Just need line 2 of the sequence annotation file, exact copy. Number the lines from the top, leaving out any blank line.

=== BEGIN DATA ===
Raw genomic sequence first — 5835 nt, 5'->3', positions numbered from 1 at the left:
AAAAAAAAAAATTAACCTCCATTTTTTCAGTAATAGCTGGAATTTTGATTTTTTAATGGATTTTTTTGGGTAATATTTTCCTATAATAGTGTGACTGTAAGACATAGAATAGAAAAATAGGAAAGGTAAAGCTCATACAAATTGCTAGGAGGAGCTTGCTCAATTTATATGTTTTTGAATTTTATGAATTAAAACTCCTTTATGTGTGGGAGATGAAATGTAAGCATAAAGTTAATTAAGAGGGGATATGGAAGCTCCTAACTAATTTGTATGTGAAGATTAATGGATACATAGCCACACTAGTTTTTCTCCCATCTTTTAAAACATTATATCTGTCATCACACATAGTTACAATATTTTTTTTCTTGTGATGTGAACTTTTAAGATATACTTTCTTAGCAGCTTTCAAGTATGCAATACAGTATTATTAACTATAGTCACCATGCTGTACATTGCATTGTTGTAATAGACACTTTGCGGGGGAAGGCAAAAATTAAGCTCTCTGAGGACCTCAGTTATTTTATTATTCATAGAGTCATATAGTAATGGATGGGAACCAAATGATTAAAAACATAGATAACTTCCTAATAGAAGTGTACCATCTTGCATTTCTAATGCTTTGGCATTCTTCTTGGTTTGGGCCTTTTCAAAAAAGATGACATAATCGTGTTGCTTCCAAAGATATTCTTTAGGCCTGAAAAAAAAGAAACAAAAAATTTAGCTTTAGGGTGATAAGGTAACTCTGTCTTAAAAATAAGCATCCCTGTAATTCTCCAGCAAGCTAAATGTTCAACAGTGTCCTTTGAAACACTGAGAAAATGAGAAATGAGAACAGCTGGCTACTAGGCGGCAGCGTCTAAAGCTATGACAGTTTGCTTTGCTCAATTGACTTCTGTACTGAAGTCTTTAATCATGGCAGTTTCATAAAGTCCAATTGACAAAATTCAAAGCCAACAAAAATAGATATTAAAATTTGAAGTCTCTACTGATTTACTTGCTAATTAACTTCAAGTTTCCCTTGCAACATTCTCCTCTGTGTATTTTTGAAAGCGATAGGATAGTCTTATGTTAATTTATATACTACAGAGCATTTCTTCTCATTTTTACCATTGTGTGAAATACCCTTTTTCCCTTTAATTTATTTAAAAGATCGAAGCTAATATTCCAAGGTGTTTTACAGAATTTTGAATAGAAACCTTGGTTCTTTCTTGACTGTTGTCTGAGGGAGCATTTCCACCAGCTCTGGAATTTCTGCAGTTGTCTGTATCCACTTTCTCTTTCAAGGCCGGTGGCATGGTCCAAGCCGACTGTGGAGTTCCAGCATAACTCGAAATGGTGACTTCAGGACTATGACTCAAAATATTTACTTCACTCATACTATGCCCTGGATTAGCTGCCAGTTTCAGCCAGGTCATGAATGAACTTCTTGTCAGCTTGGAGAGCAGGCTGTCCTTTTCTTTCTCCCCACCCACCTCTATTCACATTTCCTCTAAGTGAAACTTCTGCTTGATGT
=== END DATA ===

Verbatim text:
AAAAAAAAAAATTAACCTCCATTTTTTCAGTAATAGCTGGAATTTTGATTTTTTAATGGATTTTTTTGGGTAATATTTTCCTATAATAGTGTGACTGTAAGACATAGAATAGAAAAATAGGAAAGGTAAAGCTCATACAAATTGCTAGGAGGAGCTTGCTCAATTTATATGTTTTTGAATTTTATGAATTAAAACTCCTTTATGTGTGGGAGATGAAATGTAAGCATAAAGTTAATTAAGAGGGGATATGGAAGCTCCTAACTAATTTGTATGTGAAGATTAATGGATACATAGCCACACTAGTTTTTCTCCCATCTTTTAAAACATTATATCTGTCATCACACATAGTTACAATATTTTTTTTCTTGTGATGTGAACTTTTAAGATATACTTTCTTAGCAGCTTTCAAGTATGCAATACAGTATTATTAACTATAGTCACCATGCTGTACATTGCATTGTTGTAATAGACACTTTGCGGGGGAAGGCAAAAATTAAGCTCTCTGAGGACCTCAGTTATTTTATTATTCATAGAGTCATATAGTAATGGATGGGAACCAAATGATTAAAAACATAGATAACTTCCTAATAGAAGTGTACCATCTTGCATTTCTAATGCTTTGGCATTCTTCTTGGTTTGGGCCTTTTCAAAAAAGATGACATAATCGTGTTGCTTCCAAAGATATTCTTTAGGCCTGAAAAAAAAGAAACAAAAAATTTAGCTTTAGGGTGATAAGGTAACTCTGTCTTAAAAATAAGCATCCCTGTAATTCTCCAGCAAGCTAAATGTTCAACAGTGTCCTTTGAAACACTGAGAAAATGAGAAATGAGAACAGCTGGCTACTAGGCGGCAGCGTCTAAAGCTATGACAGTTTGCTTTGCTCAATTGACTTCTGTACTGAAGTCTTTAATCATGGCAGTTTCATAAAGTCCAATTGACAAAATTCAAAGCCAACAAAAATAGATATTAAAATTTGAAGTCTCTACTGATTTACTTGCTAATTAACTTCAAGTTTCCCTTGCAACATTCTCCTCTGTGTATTTTTGAAAGCGATAGGATAGTCTTATGTTAATTTATATACTACAGAGCATTTCTTCTCATTTTTACCATTGTGTGAAATACCCTTTTTCCCTTTAATTTATTTAAAAGATCGAAGCTAATATTCCAAGGTGTTTTACAGAATTTTGAATAGAAACCTTGGTTCTTTCTTGACTGTTGTCTGAGGGAGCATTTCCACCAGCTCTGGAATTTCTGCAGTTGTCTGTATCCACTTTCTCTTTCAAGGCCGGTGGCATGGTCCAAGCCGACTGTGGAGTTCCAGCATAACTCGAAATGGTGACTTCAGGACTATGACTCAAAATATTTACTTCACTCATACTATGCCCTGGATTAGCTGCCAGTTTCAGCCAGGTCATGAATGAACTTCTTGTCAGCTTGGAGAGCAGGCTGTCCTTTTCTTTCTCCCCACCCACCTCTATTCACATTTCCTCTAAGTGAAACTTCTGCTTGATGT